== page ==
But how should this money be used? You want to live comfortably, sure, but there are several other options and venues that can help put your resources to good use. Whether it be investing in a portfolio, investing in the future of your children and grandchildren, or even investing in that trip to Versailles and Madrid, it’s important to know that your financially savvy days don’t have to end in your golden years. After all, they’re called golden for a reason.
Let the Tightwads Breathe
Before continuing, it’s important to take a step back and consider the purpose of investing after retirement. Several frugal retirees have spent the majority of their lives saving and cutting the fat in order to prepare for this moment. And these behaviors, while commendable, could become harmful in the latter stages of life, causing people to hold their money in such a white-knuckled grip that they never take the opportunity to spend any of it.
According to Jeffrey R. Brown, Ph.D., a finance professor at the University of Illinois at Urbana-Champaign, “There are both rational and irrational reasons to spend money.” Finding the balance is essential when considering whether or not to invest. In an article on FoxBusiness.com, Brown explains that a rational reason, for instance, might be putting money aside for time in a nursing home. An irrational reason, on the other hand, could be investing as a means to hoard your resources, “simply because you can’t bear to see your net worth decline.”
In other words, you should reflect on your desire to invest during retirement. Investments can be a great choice for you and your family, but not if they’re limiting your current quality of life.
Financial Fears and Realities
Of all the obstacles you might expect to face during retirement, financial instability shouldn’t be one of them. Because of this, pursuing high-risk investments is ill-advised. But more surprisingly so, it’s not recommended that you invest your money in low-risk accounts like CDs or money markets either. These accounts accrue low amounts of interest, making them potentially useless when considering the long stride of inflation. These extremely conservative investments will not be able to keep up with the pace, which is likely why Frank Armstrong III, author of “The Retirement Challenge: Will You Sink or Swim?” calls inflation “your biggest enemy in retirement.”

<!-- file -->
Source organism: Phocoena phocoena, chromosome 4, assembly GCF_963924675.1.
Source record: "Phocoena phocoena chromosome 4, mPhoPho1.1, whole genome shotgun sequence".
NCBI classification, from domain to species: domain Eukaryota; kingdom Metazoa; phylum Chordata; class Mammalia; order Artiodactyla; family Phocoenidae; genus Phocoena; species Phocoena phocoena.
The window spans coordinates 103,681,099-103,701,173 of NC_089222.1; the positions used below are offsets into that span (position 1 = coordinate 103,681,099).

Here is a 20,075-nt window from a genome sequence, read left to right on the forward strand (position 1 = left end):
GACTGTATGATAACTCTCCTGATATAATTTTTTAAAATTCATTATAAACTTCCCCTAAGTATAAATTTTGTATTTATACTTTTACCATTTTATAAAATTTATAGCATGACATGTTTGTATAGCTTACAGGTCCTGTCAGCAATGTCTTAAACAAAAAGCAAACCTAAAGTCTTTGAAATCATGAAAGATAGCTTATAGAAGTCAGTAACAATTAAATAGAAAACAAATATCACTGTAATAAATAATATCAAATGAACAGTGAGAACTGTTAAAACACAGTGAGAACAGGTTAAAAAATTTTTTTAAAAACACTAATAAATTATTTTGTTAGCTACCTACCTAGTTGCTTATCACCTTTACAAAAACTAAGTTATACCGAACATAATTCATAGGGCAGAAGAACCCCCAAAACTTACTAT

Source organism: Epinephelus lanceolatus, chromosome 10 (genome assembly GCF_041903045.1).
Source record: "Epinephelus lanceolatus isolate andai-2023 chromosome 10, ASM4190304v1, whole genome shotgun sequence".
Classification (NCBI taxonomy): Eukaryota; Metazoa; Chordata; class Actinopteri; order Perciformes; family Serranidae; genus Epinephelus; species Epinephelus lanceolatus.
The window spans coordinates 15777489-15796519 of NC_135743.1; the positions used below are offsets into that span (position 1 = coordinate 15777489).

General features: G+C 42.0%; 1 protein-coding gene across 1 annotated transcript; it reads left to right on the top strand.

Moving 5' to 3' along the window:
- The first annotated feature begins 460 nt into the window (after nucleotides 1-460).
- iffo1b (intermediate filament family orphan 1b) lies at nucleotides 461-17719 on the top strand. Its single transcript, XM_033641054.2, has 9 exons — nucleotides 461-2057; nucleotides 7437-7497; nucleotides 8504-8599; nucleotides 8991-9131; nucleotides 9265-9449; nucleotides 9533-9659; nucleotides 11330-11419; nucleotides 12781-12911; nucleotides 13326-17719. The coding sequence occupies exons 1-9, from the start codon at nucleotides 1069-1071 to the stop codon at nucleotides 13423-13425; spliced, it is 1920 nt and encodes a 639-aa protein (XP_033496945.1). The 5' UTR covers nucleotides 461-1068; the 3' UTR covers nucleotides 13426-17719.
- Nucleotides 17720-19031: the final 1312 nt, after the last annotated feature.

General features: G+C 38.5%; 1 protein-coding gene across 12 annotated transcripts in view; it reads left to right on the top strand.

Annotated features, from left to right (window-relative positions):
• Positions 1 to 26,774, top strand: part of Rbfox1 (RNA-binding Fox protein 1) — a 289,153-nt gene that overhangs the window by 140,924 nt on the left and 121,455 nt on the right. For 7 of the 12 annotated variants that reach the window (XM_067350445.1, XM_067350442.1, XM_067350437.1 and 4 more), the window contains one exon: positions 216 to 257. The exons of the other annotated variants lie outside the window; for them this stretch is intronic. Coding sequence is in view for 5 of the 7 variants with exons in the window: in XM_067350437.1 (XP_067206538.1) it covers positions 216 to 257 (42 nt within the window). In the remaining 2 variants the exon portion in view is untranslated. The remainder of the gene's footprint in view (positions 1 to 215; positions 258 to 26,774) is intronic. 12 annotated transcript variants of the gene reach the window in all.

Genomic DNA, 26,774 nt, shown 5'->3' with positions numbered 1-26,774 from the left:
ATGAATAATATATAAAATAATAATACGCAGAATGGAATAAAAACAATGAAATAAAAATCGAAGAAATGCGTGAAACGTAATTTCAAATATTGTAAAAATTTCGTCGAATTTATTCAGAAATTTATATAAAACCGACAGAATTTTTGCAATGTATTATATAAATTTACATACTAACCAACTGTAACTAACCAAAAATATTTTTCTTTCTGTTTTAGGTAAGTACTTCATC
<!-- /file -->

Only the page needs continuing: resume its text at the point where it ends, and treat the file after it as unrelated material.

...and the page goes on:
Investing for the Middle Road
While risk is an inevitable part of investing, creating a diversified investment portfolio provides the best opportunity for overcoming inflation. Timothy McCarthy, a blogger for The Smarter Investor, explains that “this mixture of assets should include all levels of equities, large-cap, small-cap, various industries, different styles, both active and passive funds, plus a variety of corporate and government bonds, mixing short and long-term duration.” This variation provides protection for your assets, taking all of your eggs out of a single basket, and spreading them among several lower-risk baskets. U.S. News provides a great starting point for planning your high-variety portfolio, or you can talk to your personal finance advisor.